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Roommate's 911 call, rapid response thwarted UCF student's deadly plan (+video)

'His timeline got off,' Richard Beary, police chief at the University of Central Florida, said of would-be gunman James Seevakumaran. The ex-UCF student, who killed himself, may have been interrupted by police arriving on scene after a roommate's 911 call.

By Correspondent / March 19, 2013

University of Central Florida police Chief Richard Beary, r., shows an example of the assault rifle, along with explosive devices, found in the dorm room of James Oliver Seevakumaran, who died of an apparent suicide Monday. Police found evidence indicating that Mr. Seevakumaran was planning a campus attack.

Phelan M. Ebenhack/AP


A University of Central Florida student who committed suicide early Monday morning intended to launch a much larger campus attack, officials report. The police are still investigating his motive, but details have emerged about the student and evidence of his plans.

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UCF students talk about response to planned attack

The deceased student and would-be gunman is James Oliver Seevakumaran, a 30-year-old business student. He was enrolled at UCF in Orlando from fall 2010 through fall 2012, after transferring from Seminole State College. He was not enrolled in any classes for the spring and had not paid tuition for the semester. The university was trying to take a “compassionate approach” in the process of evicting Mr. Seevakumaran from campus housing, university spokesman Grant Heston told reporters Monday.

Roommates told officials that Mr. Seevakumaran never behaved violently, but that he was antisocial. He had never visited university counselors nor had any known disciplinary problems with other students. He had worked at an on-campus sushi restaurant, Mr. Heston said.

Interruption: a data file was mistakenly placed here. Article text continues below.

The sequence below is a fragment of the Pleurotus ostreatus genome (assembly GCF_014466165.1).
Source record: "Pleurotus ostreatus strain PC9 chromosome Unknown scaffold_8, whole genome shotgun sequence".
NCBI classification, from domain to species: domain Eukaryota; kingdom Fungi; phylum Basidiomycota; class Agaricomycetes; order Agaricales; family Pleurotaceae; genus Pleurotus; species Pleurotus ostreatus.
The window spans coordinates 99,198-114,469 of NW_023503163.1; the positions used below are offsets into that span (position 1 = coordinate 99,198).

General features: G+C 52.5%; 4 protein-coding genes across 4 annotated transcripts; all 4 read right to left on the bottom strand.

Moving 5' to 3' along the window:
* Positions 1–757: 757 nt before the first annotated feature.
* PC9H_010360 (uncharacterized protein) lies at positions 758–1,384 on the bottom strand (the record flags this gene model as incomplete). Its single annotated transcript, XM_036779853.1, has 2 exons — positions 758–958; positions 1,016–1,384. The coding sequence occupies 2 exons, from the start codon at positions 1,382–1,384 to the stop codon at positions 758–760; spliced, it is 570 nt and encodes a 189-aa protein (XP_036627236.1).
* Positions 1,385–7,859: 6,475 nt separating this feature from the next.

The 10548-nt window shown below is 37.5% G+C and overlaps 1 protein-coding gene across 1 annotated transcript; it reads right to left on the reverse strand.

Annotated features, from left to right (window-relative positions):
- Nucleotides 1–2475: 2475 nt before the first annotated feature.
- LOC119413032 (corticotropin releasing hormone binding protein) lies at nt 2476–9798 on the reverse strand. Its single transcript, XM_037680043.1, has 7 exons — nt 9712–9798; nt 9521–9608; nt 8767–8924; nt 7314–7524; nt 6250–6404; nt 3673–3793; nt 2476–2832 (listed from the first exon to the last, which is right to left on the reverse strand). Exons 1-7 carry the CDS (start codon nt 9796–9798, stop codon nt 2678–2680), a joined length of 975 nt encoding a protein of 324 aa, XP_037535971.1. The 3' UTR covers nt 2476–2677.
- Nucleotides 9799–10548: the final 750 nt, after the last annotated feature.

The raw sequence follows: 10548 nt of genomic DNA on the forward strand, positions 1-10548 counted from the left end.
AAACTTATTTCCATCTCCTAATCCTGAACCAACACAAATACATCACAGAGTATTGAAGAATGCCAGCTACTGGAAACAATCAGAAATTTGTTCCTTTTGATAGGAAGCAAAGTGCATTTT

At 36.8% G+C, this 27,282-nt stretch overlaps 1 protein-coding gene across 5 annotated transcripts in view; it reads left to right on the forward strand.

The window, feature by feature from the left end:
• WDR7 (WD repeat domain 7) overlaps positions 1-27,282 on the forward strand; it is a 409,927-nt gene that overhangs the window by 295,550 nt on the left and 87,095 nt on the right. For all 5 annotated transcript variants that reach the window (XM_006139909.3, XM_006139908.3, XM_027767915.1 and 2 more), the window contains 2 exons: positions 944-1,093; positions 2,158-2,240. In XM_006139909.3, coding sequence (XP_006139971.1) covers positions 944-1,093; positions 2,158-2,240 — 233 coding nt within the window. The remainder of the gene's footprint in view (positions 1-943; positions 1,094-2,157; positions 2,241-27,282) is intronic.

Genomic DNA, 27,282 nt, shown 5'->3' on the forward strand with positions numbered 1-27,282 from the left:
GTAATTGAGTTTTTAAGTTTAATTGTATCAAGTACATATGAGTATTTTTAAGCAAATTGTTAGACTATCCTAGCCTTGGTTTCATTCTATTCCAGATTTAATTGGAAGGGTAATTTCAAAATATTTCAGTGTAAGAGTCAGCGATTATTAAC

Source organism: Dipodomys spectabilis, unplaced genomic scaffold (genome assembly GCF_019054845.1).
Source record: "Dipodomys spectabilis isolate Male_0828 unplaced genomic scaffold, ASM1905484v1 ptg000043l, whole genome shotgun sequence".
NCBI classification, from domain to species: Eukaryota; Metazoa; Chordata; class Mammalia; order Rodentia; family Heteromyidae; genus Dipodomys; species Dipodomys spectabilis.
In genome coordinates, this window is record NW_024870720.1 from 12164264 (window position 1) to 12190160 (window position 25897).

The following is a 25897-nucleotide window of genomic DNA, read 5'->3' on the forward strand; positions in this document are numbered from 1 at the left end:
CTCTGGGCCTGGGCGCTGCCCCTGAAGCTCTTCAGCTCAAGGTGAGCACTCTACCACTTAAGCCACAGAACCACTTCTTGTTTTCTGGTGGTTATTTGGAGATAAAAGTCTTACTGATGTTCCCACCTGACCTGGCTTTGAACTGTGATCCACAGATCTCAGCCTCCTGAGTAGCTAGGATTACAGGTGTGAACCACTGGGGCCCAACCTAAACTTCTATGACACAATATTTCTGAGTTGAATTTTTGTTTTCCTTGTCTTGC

Seevankumaran lived in Tower 1, a seven-story dormitory at UCF, the nation’s second-largest university with nearly 60,000 students.

Police said Seevakumaran pulled a fire alarm soon after midnight on Monday morning, planning to shoot students as they left the building. His plan was thwarted by police officers’ quick response to the alarm and a 911 call from one of Seevakumaran’s roommates, who saw him with a gun. Seevakumaran shot himself as officers arrived and before any other students were hurt.

"His timeline got off," UCF Police Chief Richard Beary said, according to a report by the Associated Press. "We think the rapid response of law enforcement may have changed his ability to think quickly on his feet."

In his room, police found two guns, hundreds of rounds of ammunition, four handmade explosives, and notes with a timeline for planning a campus attack.

“It could have been a very bad day here for everybody. All things considered, I think we were very blessed here at the University of Central Florida,” Chief Beary said. "One shooting is bad enough. Multiples would have been unthinkable. So, anybody armed with this type of weapon and ammunition could have hurt a lot of people here, particularly in a crowded area as people were evacuating."


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